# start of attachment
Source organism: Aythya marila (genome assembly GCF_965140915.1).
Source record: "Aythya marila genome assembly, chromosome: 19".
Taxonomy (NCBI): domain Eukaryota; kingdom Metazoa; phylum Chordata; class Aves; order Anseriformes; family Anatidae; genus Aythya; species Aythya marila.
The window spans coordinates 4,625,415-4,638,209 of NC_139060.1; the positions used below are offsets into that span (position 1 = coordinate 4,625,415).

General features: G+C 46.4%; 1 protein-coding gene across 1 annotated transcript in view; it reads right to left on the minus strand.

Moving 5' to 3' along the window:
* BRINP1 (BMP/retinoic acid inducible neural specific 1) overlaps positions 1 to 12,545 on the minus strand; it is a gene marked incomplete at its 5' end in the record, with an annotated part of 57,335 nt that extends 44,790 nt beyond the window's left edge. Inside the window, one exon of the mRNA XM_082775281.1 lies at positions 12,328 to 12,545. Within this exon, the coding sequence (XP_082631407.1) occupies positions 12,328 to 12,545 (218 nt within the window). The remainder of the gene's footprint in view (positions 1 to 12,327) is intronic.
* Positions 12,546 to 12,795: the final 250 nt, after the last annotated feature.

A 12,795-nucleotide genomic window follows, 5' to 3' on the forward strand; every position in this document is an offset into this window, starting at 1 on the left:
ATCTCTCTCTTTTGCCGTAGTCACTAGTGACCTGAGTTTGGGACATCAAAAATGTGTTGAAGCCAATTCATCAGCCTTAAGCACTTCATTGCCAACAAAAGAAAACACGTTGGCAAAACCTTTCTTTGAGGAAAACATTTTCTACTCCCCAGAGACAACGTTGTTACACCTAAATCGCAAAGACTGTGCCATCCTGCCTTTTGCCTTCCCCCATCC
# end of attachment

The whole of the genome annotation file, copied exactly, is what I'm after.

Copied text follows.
Source organism: Aythya marila (genome assembly GCF_965140915.1).
Source record: "Aythya marila genome assembly, chromosome: 19".
Taxonomy (NCBI): domain Eukaryota; kingdom Metazoa; phylum Chordata; class Aves; order Anseriformes; family Anatidae; genus Aythya; species Aythya marila.
The window spans coordinates 4,625,415-4,638,209 of NC_139060.1; the positions used below are offsets into that span (position 1 = coordinate 4,625,415).

General features: G+C 46.4%; 1 protein-coding gene across 1 annotated transcript in view; it reads right to left on the minus strand.

Moving 5' to 3' along the window:
* BRINP1 (BMP/retinoic acid inducible neural specific 1) overlaps positions 1 to 12,545 on the minus strand; it is a gene marked incomplete at its 5' end in the record, with an annotated part of 57,335 nt that extends 44,790 nt beyond the window's left edge. Inside the window, one exon of the mRNA XM_082775281.1 lies at positions 12,328 to 12,545. Within this exon, the coding sequence (XP_082631407.1) occupies positions 12,328 to 12,545 (218 nt within the window). The remainder of the gene's footprint in view (positions 1 to 12,327) is intronic.
* Positions 12,546 to 12,795: the final 250 nt, after the last annotated feature.

A 12,795-nucleotide genomic window follows, 5' to 3' on the forward strand; every position in this document is an offset into this window, starting at 1 on the left:
ATCTCTCTCTTTTGCCGTAGTCACTAGTGACCTGAGTTTGGGACATCAAAAATGTGTTGAAGCCAATTCATCAGCCTTAAGCACTTCATTGCCAACAAAAGAAAACACGTTGGCAAAACCTTTCTTTGAGGAAAACATTTTCTACTCCCCAGAGACAACGTTGTTACACCTAAATCGCAAAGACTGTGCCATCCTGCCTTTTGCCTTCCCCCATCC